Find Information About:

Drugs & Supplements

Get information and reviews on prescription drugs, over-the-counter medications, vitamins, and supplements. Search by name or medical condition.

Pill Identifier

Pill Identifier

Having trouble identifying your pills?

Enter the shape, color, or imprint of your prescription or OTC drug. Our pill identification tool will display pictures that you can compare to your pill.

Get Started
My Medicine

My Medicine

Save your medicine, check interactions, sign up for FDA alerts, create family profiles and more.

Get Started

WebMD Health Experts and Community

Talk to health experts and other people like you in WebMD's Communities. It's a safe forum where you can create or participate in support groups and discussions about health topics that interest you.

  • Second Opinion

    Second Opinion

    Read expert perspectives on popular health topics.

  • Community


    Connect with people like you, and get expert guidance on living a healthy life.

Got a health question? Get answers provided by leading organizations, doctors, and experts.

Get Answers

Sign up to receive WebMD's award-winning content delivered to your inbox.

Sign Up

Font Size

Norovirus Causes Most Hospital Infection Outbreaks

3 Bacteria and 1 Virus Cause Almost 60% of Hospital-Associated Outbreaks, Survey Shows
By Cari Nierenberg
WebMD Health News
Reviewed by Laura J. Martin, MD

Feb. 2, 2012 -- Norovirus is the leading cause of infection outbreaks in hospitals throughout the country, a new study reveals.

The virus, which causes a "stomach flu" known as gastroenteritis, was the culprit in some 18% of all outbreaks in U.S. hospitals during a two-year period. It also was responsible for 65% of unit closures in health care facilities.

Norovirus has also been associated with outbreaks on cruise ships.

Symptoms of norovirus infection include nausea, vomiting, diarrhea, and stomach cramps. In a hospital setting, this rapidly spreading infection can be transmitted from person to person by having direct contact with someone who has the virus, by touching contaminated objects or surfaces, or from eating contaminated food or water.

The virus is found in the vomit or stool of infected people.

For this study, researchers sent out more than 5,000 online surveys to professionals involved in controlling and preventing hospital infections. They were asked to describe the type and number of infectious outbreaks at their facilities between 2008 and 2009. They were also asked if these outbreaks were investigated within the hospital or with help from a state health department.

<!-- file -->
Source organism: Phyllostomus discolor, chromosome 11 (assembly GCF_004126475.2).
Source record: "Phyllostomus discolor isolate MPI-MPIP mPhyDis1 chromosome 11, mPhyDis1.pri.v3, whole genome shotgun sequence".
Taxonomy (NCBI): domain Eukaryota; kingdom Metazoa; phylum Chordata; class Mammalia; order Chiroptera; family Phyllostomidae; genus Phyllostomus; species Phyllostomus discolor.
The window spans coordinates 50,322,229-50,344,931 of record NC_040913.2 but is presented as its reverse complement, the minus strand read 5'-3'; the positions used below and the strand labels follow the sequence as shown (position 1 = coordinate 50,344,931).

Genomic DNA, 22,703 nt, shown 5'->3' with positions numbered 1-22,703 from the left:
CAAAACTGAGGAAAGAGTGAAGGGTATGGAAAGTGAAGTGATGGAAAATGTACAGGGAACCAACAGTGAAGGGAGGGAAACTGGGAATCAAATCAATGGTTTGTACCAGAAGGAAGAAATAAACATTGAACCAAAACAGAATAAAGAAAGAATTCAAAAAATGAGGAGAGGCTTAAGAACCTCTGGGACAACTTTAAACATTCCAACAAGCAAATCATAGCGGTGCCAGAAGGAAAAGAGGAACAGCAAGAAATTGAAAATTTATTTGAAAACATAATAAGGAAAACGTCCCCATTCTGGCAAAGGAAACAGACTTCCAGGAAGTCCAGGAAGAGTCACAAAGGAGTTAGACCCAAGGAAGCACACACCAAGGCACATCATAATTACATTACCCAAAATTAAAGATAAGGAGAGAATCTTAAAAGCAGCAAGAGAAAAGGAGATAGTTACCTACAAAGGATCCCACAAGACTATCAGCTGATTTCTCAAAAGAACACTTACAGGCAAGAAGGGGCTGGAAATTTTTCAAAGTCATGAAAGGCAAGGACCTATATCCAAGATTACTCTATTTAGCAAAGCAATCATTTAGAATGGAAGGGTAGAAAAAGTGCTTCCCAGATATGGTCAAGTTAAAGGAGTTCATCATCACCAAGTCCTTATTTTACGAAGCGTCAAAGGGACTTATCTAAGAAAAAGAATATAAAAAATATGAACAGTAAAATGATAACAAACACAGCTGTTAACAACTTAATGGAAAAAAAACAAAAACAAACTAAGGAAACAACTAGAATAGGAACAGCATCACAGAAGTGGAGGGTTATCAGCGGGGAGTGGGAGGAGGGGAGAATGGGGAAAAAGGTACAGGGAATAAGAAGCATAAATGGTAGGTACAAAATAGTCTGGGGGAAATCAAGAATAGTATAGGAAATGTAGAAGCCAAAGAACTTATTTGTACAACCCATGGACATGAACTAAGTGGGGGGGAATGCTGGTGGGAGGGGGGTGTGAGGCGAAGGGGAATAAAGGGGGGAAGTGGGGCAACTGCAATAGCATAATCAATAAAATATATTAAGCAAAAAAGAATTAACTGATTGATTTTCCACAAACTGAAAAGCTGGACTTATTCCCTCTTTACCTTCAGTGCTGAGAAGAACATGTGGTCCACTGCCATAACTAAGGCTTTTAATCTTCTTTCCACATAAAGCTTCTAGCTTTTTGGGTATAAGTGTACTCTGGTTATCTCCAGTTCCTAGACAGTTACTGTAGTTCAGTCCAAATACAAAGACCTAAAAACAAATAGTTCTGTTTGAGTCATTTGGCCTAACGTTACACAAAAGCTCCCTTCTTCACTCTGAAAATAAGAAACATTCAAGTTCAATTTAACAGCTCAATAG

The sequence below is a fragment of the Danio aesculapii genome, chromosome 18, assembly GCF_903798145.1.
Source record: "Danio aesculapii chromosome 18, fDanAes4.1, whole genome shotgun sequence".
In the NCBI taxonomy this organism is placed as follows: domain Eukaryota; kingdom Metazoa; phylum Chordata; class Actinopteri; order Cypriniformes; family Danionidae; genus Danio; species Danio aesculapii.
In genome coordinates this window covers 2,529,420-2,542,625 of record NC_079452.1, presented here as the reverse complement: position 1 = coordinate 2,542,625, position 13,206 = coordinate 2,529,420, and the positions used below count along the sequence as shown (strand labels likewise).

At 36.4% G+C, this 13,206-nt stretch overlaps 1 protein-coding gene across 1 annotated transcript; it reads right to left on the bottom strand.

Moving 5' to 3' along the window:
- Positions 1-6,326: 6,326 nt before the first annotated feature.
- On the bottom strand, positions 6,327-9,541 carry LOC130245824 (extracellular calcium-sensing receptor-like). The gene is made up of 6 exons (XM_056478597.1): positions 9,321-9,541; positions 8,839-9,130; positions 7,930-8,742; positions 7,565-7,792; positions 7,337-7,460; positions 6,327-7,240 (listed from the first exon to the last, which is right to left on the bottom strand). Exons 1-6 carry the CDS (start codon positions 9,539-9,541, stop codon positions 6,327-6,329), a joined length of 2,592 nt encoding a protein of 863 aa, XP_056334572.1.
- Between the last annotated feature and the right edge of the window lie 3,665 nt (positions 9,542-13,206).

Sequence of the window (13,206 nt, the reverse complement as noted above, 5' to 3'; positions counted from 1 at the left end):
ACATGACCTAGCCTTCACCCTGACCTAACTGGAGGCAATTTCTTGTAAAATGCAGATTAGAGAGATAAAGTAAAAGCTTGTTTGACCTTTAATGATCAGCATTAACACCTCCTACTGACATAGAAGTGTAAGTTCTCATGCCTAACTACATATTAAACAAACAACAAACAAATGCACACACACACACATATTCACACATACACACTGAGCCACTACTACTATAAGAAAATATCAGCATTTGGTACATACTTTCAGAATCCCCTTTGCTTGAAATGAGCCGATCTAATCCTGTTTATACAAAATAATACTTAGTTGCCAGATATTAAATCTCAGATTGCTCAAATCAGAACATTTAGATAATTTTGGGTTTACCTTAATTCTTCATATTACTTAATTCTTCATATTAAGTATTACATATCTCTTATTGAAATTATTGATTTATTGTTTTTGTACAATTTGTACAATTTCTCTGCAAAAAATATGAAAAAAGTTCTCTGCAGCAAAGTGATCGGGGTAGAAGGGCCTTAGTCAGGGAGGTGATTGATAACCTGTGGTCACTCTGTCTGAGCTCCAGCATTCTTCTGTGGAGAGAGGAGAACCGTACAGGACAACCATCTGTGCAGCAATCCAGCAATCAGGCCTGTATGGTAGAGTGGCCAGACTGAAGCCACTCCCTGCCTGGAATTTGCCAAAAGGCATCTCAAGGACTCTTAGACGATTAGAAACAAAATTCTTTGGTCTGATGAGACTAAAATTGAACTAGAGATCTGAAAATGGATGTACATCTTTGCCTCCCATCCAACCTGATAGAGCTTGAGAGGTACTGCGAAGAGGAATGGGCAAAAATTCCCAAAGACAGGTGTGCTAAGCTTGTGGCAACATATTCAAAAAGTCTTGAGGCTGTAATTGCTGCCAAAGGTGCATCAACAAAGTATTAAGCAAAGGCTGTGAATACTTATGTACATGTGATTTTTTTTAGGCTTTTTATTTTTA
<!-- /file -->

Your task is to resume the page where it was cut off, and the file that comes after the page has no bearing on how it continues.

Of the 822 U.S. institutions responding to the survey, 289 of them, or 35%, had investigated at least one infectious outbreak during the two-year period.

"It is clear that outbreaks of health care associated infections occur with some frequency in hospitals as well as non-acute settings," the researchers write.

Investigating Hospital Outbreaks

The study, which was published in the American Journal of Infection Control, found that four types of organisms were responsible for nearly 60% of the outbreaks reported.

Norovirus was the leading cause of outbreaks. It caused a little more than 18% of infectious outbreaks investigated by the hospitals participating in the survey. Not far behind was Staphylococcus aureus, a bacterium commonly found on the skin or in the nose, which caused 17% of outbreaks.

The third leading cause of hospital outbreaks was Acinetobacterspp, a bacterial infection commonly seen in very ill patients in intensive care units. It caused almost 14% of infectious outbreaks in the health care settings. Fourth was Clostridium difficile, a bacterial infection often linked to the use of certain antibiotics. It caused slightly more than 10% of outbreaks.

Today on WebMD

man holding his stomach
Get the facts on common problems.
blueberries in a palm
Best and worst foods.
woman shopping
Learn what foods to avoid.
fresh and dried plums
Will it help constipation?
diverticuliltis illustration
couple eating at cafe
sick child
Woman blowing bubble gum

Send yourself a link to download the app.

Loading ...

Please wait...

This feature is temporarily unavailable. Please try again later.


Now check your email account on your mobile phone to download your new app.

Woman with crohns in pain
Woman with stomach pain
diet for diverticulitis
what causes diarrhea